Channel description: Your description should provide more information on your company and explain what type of video content you plan on sharing. Search engines look at your description when determining how to rank your profile, so incorporate relevant keywords in your overview. We’ll talk more about how to optimize specific video descriptions below.

Survey your followers. You may have a big email list of fans who may not yet be customers. Use a simple tool like Polldaddy or SurveyMonkey to ask your followers one question: What challenge would you like us to help you solve? Gini Dietrich, CEO of Arment Dietrich and lead blogger at Spin Sucks, has some great advice on surveying your audience in this episode of The Actionable Marketing Podcast.
Videos are amazing for getting all sorts of messages out there, and if we think in terms of practicality, a short, unique explainer video can do a world of difference when it comes to educating people on the ins and outs of your particular product. By using storytelling and unique types of media you can easily catch people’s attention and hold it while they’re actually entertained.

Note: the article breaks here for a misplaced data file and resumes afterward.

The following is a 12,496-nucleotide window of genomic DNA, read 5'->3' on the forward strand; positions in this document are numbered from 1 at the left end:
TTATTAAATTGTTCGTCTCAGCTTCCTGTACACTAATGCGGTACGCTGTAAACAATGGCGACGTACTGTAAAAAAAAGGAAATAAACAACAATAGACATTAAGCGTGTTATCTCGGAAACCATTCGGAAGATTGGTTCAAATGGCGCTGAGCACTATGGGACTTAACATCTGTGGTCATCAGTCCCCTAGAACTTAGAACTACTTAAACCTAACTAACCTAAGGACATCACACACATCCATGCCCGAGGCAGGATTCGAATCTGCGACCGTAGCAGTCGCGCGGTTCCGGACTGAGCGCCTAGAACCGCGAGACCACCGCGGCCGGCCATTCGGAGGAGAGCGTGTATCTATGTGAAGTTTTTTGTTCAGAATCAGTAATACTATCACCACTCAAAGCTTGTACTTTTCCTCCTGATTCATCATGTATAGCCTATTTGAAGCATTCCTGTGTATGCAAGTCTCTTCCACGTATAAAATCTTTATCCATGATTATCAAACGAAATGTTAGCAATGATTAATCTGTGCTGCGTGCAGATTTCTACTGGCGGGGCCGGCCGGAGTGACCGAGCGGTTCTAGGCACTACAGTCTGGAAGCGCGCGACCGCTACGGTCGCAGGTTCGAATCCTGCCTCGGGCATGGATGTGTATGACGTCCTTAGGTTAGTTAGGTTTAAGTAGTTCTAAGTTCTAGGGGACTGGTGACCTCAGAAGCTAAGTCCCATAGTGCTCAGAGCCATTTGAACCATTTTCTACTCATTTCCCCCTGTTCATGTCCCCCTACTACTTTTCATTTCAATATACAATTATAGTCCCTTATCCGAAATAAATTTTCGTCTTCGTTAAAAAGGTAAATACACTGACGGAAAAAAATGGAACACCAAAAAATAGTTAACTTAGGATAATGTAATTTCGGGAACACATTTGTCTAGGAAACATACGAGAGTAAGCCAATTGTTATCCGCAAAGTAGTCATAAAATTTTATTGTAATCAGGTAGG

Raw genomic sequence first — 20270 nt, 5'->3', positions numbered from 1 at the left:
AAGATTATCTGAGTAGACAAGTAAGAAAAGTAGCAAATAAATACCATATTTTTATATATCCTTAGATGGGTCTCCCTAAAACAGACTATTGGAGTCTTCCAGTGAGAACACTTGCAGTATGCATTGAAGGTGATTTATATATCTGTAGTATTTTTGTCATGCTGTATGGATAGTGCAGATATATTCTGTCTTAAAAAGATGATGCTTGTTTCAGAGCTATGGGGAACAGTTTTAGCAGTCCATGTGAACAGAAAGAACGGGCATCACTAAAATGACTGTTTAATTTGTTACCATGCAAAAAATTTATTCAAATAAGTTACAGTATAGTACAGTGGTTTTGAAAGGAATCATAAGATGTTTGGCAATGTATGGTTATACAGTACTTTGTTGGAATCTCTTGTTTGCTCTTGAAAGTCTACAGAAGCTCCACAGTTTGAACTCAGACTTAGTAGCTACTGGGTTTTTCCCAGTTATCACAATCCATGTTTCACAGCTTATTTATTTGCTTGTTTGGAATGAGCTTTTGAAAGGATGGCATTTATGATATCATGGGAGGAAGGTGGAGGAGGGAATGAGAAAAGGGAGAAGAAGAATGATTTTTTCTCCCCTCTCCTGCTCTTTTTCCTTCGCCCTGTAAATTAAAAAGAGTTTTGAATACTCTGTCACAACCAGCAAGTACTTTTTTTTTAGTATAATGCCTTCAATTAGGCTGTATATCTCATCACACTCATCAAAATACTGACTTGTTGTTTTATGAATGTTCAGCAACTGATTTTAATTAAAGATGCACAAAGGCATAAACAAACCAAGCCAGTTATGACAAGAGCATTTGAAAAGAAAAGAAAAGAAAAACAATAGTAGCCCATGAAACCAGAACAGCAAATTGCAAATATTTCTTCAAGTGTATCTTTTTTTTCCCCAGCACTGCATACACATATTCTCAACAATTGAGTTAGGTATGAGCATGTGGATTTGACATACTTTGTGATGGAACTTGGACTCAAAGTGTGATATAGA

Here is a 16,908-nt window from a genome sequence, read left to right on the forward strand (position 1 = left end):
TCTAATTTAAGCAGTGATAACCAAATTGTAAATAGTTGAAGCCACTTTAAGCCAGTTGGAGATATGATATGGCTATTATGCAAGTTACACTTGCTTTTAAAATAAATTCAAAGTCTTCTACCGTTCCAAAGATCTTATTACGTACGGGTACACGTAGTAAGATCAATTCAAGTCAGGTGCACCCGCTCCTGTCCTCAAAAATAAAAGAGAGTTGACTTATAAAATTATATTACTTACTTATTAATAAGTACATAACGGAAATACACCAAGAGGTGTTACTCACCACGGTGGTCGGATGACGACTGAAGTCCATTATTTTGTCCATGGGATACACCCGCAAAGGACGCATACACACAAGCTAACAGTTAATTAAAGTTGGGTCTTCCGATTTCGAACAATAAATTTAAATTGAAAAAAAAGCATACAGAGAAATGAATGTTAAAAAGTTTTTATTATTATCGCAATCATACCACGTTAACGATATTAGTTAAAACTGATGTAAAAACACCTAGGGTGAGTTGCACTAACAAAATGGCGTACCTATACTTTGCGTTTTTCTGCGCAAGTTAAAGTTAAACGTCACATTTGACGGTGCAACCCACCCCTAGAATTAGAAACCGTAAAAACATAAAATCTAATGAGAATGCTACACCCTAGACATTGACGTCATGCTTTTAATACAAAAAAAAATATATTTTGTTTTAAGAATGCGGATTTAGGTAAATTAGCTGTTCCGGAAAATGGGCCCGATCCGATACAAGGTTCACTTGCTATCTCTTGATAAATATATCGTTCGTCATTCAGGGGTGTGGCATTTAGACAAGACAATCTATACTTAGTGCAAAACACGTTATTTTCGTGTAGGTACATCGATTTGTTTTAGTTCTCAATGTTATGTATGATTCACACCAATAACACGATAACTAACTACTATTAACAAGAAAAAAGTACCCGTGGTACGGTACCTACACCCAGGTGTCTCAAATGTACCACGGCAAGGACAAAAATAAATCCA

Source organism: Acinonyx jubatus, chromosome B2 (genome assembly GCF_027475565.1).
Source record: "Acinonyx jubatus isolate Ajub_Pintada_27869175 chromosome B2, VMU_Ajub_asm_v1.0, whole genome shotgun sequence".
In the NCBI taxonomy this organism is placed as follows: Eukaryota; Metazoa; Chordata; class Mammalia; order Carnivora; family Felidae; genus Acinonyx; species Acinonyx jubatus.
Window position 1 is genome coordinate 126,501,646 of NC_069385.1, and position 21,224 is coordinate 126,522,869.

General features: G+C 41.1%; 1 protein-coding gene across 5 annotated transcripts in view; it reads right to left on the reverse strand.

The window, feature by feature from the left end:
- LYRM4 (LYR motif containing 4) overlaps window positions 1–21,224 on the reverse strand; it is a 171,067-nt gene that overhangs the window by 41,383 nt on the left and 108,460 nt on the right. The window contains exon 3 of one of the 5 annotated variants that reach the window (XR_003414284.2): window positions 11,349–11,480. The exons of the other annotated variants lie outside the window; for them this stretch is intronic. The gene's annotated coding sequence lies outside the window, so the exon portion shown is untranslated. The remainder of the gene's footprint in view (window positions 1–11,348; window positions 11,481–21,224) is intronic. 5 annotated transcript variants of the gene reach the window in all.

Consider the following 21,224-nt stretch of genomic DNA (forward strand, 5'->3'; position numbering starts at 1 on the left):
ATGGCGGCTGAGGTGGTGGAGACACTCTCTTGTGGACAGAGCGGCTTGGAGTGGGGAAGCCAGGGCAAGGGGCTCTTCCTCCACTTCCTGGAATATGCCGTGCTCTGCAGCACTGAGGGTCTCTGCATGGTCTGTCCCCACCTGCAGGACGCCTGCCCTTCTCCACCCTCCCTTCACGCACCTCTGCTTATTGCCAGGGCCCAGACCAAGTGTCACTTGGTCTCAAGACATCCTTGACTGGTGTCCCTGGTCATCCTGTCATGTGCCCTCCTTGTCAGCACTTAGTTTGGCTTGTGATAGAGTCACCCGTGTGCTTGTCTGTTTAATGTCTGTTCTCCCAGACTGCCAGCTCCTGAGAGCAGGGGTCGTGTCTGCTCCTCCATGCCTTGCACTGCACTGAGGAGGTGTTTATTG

All of these benefits get you to one thing, and that is traffic. Videos drive 74% of the traffic in contemporary times. Bringing the attraction and amazing call to actions can get the viewers to be converted into traffic on your website. Even the emails that are subjected to the word video in it get a 19% increase in open rates. This is how a video increases the traffic for your site.
Without doing anything else, video content already gives an advantage in the competitive world of SEO. Multimedia content such as video has a greater chance of being shared across the web than other forms of content simply due to consumer interest. As a result, when you create marketing videos, you’re improving the chances that your content will reach a greater audience and thus increasing the authority of your page – which Google looks at quite seriously.